This Fun Injury Prevention Warm Up Could Save Your Kid's ACL

ACL injuries in kids have grown 400% in the last decade. Injury prevention for kids is critical, and this fun warm up can help by protecting knees and ankles.

Injuries are a part of sports. So it’s only fitting that as you train for soccer, you should also train to avoid injuries. Injury prevention for kids is particularly critical as over 1.5 million kids injure their knees and ankles every year. ACL injuries in kids especially are on the rise, with a 400% increase in the last decade.

That's why we sat down with Leigh Veidman, a former Liverpool Academy and U.S. college soccer player who is now the Director of Athletic Performance at FC Boulder. Leigh took us through a 5-minute obstacle course warm up that is a great for ACL injury prevention for kids – and also happens to be extremely fun for players.

ACL Injury Prevention For Kids - Leigh Veidman, FC Boulder Director Of Athletic Performance

We sat down with FC Boulder's Director of Athletic Performance, Leigh Veidman (a former Liverpool Academy and U.S. college player) to discuss knee and ankle injury prevention for kids. (Photo: The18)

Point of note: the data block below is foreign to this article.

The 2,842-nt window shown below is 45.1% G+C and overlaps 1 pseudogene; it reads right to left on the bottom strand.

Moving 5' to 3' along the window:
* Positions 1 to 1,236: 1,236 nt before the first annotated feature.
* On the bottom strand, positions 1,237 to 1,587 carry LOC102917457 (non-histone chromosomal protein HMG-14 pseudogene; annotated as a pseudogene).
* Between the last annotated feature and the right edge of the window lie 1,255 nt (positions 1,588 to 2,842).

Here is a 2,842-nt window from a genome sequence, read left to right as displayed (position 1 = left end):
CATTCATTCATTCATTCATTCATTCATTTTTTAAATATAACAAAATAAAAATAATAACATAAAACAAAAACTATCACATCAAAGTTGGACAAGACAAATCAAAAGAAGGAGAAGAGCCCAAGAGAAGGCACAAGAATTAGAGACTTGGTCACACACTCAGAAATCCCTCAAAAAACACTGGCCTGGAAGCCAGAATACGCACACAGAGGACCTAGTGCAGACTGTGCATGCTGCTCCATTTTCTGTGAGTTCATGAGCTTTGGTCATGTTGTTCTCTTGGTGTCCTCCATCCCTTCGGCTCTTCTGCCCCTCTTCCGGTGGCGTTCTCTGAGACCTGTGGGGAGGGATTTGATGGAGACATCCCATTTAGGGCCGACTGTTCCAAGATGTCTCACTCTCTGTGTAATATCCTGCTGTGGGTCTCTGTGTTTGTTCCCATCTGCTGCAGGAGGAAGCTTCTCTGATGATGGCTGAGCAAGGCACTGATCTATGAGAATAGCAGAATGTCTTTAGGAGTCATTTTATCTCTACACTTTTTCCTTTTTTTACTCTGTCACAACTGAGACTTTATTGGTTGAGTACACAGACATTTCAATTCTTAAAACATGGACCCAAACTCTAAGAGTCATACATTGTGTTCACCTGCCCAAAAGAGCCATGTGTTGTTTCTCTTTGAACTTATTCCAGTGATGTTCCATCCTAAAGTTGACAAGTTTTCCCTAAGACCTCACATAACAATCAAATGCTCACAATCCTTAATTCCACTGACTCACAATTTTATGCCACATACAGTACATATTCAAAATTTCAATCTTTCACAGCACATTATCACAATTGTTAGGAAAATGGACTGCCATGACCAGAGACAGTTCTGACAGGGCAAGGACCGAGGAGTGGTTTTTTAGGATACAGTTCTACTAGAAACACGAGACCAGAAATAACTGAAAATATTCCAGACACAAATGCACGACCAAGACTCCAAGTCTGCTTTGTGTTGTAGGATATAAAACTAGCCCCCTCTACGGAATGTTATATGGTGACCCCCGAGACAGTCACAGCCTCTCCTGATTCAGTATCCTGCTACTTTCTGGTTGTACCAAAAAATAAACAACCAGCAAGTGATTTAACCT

The18: You mentioned a study that you had seen about different injuries, common injuries in players. Could you share some of the statistics?

Leigh Veidman: 42% of injuries are typically lower extremity injuries, and 40 to 45 percent of those injuries are typically knee and ankle injuries.

The18: How many knee injuries happen every year? How often are these injuries actually happening to young players in particular?

LV: I read a study that showed there were roughly 1.5 Million knee and ankle injuries in kids every year which is a lot.

The18: How prevalent in a general sense would you say knee and ankle injuries together are in young players?

LV: Typically ankle injuries are more prevalent than knee injuries. Knee injuries are more related to the female side of the game, with the typical body structure and how that differs. But definitely more prevalent is ankle versus knees.

The18: Tell us a little bit about the obstacle course and why do you use it?

LV: The obstacle course I use is for the younger ages. There are many variations you can use, but the one we’ll see today is focused on a couple of areas in particular for injury prevention for kids: agility, jumping off one leg and landing on one leg, balance and jumping off two legs and landing on two legs with some different planes of movement, backwards and forwards.

The18: How long does it take to set up and run the obstacle course?

LV: To set up the obstacle course typically takes a minute or two. And to complete the obstacle course, it depends on how many variations you do, could be a two minute obstacle course and you can do a couple of rounds of that just to make it a little bit more competitive and fun for the kids.

The18: Equipment wise, what do you need to run the obstacle course?

LV: Equipment for the obstacle course is typically just cones. If you want to add some things like poles or hoops for the kids to jump through, you can do that. But typically you just need cones to do the obstacle course.

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